by Saira Viola
She only existed under the neon swirl of Broadway
Between 42nd and 9th: A super billboard of iconic luxury,
She was the freckled faced beauty of Ralph’s Americana.
College cute, the world is safe in Polo dreams and monogrammed elegance. Her blue-ribbon smile cut with Woodberry pluck, and her cinema curls sprayed with Nantucket goodness but underneath, the fried stench of food stamps and microwaved tacos and the Real face of Broadway spits through.
Her face was ripped with open scars and pitted sores, she tried to hide them with drug store make up but you could still see those lines of swollen sorrow like rotting worms feasting on poison.
She wore ankle socks slutted with tide marks and thrift store shoes, limp with no heel. They were two sizes too small hammering her toes purple making them bloody and raw like red dandelion heads. Sometimes, she would take them off to let them breathe, dried scabs forming a line of leeching crusts across her toes.
In the rain all you could see was an overhang of boiled pink flesh like a Holiday Ham burnt on the rim. She wore a flimsy cotton dress, well 50% cotton and the rest polyester. It was dank and moist and smelt of rotten milk and ammonia. She couldn’t do anything about the yellow sweat stains that gassed the arms but to avoid people’s stares and protect her tiny dignity she would clutch her hands in front of her. She had oversized, calloused hands used to fend off revulsion and pity the kind of pity meated out at a distance the kind of pity she detested.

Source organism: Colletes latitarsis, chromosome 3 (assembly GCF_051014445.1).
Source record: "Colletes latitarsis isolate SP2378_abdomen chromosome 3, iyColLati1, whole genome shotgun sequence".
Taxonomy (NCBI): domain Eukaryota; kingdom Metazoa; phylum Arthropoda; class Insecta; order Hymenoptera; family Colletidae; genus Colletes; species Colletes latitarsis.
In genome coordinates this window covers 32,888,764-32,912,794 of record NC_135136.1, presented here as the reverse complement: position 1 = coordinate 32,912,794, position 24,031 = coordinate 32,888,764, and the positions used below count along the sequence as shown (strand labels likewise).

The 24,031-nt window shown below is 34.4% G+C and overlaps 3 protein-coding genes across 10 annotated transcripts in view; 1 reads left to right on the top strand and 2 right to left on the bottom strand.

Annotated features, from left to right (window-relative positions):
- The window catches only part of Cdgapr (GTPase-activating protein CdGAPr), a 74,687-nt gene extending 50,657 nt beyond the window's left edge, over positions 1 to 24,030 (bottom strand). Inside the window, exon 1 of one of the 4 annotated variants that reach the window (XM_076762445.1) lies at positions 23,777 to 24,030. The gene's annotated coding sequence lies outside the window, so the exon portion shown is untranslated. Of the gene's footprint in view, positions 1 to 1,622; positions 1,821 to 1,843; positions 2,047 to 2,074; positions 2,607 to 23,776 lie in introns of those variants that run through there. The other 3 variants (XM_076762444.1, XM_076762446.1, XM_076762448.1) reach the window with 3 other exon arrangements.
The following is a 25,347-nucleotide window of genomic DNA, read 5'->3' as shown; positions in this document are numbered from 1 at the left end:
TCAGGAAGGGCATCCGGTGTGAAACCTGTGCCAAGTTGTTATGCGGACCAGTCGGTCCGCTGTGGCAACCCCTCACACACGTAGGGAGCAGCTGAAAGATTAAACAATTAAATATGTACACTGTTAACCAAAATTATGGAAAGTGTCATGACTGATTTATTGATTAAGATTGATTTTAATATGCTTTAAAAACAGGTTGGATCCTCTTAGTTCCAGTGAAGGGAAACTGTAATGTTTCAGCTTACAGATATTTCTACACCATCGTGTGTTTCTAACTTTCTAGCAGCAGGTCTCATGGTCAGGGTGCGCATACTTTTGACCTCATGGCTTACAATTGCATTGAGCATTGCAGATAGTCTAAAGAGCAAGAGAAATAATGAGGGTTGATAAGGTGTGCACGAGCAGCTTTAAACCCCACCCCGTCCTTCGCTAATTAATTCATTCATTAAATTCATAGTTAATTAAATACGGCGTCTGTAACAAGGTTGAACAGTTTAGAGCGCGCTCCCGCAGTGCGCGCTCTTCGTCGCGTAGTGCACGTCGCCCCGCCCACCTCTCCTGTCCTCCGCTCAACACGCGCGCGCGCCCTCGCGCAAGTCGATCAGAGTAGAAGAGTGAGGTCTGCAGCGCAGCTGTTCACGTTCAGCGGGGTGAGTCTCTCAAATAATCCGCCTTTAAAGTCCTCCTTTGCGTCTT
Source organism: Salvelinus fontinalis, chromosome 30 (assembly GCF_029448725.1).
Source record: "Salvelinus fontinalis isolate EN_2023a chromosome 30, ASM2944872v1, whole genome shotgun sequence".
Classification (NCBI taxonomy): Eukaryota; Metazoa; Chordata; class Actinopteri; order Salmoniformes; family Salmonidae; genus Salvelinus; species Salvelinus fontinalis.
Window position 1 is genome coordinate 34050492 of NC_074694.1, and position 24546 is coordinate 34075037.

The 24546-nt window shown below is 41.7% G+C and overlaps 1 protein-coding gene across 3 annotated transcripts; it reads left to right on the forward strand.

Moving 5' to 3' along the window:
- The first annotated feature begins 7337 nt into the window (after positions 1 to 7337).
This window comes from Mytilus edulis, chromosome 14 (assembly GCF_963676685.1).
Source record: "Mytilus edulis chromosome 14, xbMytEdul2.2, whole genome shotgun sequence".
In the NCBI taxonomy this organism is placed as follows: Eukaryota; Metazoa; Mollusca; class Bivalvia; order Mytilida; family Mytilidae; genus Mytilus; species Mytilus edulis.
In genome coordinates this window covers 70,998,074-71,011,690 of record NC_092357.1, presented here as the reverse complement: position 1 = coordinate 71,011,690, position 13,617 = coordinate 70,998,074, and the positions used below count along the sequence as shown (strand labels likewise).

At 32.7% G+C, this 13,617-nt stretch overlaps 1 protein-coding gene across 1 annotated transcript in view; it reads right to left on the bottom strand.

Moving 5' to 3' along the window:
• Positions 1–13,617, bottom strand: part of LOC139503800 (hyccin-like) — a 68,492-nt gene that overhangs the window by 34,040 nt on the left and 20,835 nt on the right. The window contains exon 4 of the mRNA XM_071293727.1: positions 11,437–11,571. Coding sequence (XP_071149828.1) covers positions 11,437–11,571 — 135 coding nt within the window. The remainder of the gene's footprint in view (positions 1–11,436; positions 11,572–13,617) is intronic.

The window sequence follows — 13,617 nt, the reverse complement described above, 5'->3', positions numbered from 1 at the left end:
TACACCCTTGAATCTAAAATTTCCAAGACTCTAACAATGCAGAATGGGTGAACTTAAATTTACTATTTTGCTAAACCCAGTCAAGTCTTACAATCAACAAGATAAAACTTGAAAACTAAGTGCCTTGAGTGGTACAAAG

Frank was her sweetheart then Jimmy and Johnny T ridding the grease pole with fangled teeth she lost count of all the promises they made then she lost time, until she lost everything that mattered; hers was the underskirt of a Pepsi kiss with no saccharin left to coat her sordid panorama.
She had forgotten when her birthday was either May or June she blanked out all the good stuff. Like a bomb, she had exploded into nothing.
She didn’t like thinking about who she was and how she got there scraping the alleys off Broadway for bottles and 10 cents cans.
On bright days when the sun was bleaching the buildings with an oily glare and fried dirt she wore fake Raybans and Ronald McDonald lipstick, the Betty Jones of her ghetto tableau; her pork belly folded over three times had a mushroom hue and was sagging with no hope.
She existed on the fringes of a twilight world. Just a living corpse
A study in beatnik angst; material for an Allen Ginsberg wannabe.
Her eyes leaded with grief and hammered with pain the kind that’s punched into you — leaving her numb and ripened with hate.
Four ‘o’ clock in the morning: underneath the candy pink glow of Times Square lie the skewered remains of Jane Doe a mottled portrait of gloom fracturing the Manhattan skyline.
As smoke rings circle the frost bitten air and a police siren switchblades the dawn. Party hipstas rubber neck the scene there’s nothing to say: a blue veined reminder of Pauper Hell.